Senate's Responsibility to Confirm Supreme Court Nominee 'Ironclad,' White House Says

PHOTO: Eric Schultz speaks to the media in Rancho Mirage, Calif., Feb. 16, 2015.PlayABC News
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RANCHO MIRAGE, Calif. -- The White House is pushing back against Senate Republicans vowing to block President Obama's eventual nominee to the Supreme Court in the wake of the death of Justice Antonin Scalia, insisting that doing so would be a dereliction of their oath of office.

"Those responsibilities described in the Constitution are ironclad," said White House deputy press secretary Eric Schultz Monday. "There are no caveats. The Constitution does not include exemptions for election years or the President's last term in office."

But with the GOP in complete control of the Senate, multiple Republican lawmakers have vowed to block any hearings or votes on any nominee put forth by the president.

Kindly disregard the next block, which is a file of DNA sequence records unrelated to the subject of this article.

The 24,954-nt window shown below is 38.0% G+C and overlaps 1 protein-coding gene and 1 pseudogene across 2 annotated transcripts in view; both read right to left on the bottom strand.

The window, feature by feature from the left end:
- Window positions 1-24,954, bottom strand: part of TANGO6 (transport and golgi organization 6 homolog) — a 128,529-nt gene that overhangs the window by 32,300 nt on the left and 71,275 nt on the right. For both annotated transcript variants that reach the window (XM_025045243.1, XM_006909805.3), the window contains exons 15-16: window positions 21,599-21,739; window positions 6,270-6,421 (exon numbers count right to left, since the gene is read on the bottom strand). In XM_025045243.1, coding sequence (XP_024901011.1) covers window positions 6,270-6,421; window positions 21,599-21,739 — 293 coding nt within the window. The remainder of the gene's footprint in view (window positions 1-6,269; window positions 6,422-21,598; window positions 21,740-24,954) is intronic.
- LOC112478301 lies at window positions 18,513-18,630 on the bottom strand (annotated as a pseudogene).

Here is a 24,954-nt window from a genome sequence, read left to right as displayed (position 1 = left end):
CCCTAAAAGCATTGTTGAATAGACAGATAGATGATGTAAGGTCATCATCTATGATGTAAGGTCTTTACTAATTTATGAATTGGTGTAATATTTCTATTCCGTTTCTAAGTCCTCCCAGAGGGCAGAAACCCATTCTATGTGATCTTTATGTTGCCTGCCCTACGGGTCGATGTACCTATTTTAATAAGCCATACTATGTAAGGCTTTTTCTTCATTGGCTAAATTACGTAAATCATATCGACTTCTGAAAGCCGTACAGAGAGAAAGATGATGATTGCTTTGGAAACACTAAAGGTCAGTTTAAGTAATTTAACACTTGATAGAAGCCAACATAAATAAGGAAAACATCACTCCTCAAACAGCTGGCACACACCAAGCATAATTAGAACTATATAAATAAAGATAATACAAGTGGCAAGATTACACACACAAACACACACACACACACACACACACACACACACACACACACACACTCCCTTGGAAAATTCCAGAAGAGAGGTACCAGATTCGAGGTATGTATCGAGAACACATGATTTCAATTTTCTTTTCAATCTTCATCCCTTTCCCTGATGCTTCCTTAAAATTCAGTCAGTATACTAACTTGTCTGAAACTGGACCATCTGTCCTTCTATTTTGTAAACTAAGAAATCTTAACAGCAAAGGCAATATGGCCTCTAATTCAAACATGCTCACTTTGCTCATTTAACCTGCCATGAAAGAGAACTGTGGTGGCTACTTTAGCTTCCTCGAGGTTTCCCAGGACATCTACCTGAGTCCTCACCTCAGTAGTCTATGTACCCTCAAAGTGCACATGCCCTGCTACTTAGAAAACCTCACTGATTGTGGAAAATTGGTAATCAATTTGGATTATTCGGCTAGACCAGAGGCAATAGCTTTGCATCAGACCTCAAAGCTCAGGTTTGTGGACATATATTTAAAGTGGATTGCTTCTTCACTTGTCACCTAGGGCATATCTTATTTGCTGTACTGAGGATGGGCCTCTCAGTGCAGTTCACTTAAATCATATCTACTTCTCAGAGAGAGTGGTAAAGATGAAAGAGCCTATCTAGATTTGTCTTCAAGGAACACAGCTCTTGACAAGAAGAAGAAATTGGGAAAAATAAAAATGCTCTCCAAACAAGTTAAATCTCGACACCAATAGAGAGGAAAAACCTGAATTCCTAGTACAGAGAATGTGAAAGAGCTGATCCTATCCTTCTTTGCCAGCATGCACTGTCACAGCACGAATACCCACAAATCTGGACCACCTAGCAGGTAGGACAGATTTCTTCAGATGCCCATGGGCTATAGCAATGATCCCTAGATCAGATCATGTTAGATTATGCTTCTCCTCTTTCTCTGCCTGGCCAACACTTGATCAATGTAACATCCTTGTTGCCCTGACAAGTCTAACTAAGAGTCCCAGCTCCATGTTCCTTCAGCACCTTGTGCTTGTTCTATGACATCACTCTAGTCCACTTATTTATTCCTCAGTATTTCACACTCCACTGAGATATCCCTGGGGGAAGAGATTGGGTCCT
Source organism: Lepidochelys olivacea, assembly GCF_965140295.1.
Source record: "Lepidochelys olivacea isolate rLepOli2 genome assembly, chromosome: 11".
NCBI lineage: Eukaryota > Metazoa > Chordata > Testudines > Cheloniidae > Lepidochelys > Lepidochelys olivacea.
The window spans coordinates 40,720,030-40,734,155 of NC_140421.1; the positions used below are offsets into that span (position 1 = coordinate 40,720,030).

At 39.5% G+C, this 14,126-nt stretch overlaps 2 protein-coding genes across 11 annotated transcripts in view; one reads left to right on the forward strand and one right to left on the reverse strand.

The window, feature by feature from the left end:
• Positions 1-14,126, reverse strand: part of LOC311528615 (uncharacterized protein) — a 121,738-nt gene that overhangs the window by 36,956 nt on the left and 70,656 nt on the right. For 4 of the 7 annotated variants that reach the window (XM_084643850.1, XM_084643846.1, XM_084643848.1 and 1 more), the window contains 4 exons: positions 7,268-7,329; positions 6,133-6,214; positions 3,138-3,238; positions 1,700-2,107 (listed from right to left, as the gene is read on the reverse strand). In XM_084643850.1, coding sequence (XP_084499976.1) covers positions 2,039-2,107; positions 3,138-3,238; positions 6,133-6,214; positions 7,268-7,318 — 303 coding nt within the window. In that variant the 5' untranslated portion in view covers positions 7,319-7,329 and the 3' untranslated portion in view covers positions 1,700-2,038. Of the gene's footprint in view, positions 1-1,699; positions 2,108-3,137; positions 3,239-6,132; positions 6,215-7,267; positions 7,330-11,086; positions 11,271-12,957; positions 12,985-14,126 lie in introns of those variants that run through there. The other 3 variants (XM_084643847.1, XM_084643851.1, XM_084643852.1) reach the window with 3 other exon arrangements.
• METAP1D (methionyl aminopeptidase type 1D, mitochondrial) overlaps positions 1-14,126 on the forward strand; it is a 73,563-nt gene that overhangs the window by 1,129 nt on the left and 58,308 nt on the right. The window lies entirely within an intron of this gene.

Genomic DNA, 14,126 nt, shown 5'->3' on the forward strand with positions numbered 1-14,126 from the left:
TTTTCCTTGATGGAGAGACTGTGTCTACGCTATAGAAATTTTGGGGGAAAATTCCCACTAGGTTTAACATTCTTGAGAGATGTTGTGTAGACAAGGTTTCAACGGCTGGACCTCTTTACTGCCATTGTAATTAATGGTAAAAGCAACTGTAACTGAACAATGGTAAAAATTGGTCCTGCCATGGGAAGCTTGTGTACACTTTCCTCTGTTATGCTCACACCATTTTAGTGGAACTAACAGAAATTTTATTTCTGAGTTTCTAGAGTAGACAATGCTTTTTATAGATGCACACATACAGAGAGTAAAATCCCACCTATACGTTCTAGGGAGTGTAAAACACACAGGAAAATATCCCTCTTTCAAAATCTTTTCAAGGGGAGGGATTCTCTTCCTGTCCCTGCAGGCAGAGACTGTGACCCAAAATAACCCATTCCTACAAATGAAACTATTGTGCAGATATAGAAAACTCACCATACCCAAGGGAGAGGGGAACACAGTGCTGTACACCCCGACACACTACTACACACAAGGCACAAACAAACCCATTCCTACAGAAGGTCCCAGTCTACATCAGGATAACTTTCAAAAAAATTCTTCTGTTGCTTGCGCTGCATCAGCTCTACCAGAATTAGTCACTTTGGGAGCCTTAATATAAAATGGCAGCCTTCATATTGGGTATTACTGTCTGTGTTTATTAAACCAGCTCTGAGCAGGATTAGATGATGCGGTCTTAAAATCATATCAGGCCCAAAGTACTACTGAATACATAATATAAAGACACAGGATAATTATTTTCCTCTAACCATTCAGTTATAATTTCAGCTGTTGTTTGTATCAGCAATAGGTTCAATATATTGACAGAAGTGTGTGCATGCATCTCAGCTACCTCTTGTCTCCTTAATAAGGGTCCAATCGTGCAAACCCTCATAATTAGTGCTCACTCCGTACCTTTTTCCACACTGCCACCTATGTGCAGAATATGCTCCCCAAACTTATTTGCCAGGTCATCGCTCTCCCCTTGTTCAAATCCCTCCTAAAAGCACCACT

Schultz, however, expressed confidence that those lawmakers would eventually cave before allowing a vacancy to remain open through January of 2017.

"I do understand your skepticism here because we do know this is a Republican Congress that has a lot of practice saying 'no,'" Schultz told reporters. "This is not the first time that Republicans have come out with a whole lot of bluster, only to have reality ultimately sink in."

Schultz even went as far to quote former President Ronald Reagan, who told Congress in 1988 that failing to fully staff the court “impairs the people’s business in that crucially important body.”

However, when confronted with past instances when Democrats had called for a hold on confirming nominees when a Republican was president, or when then-Sen. Obama filibustered Supreme Court nominee Samuel Alito in 2006, Schultz said “he’s seen a lot of quotes moving back and forth.”

“I think what we’ve seen over the past 24 hours is something entirely different,” Schultz said. “Which is Republicans abjectly objecting to even the President putting forth a nominee.”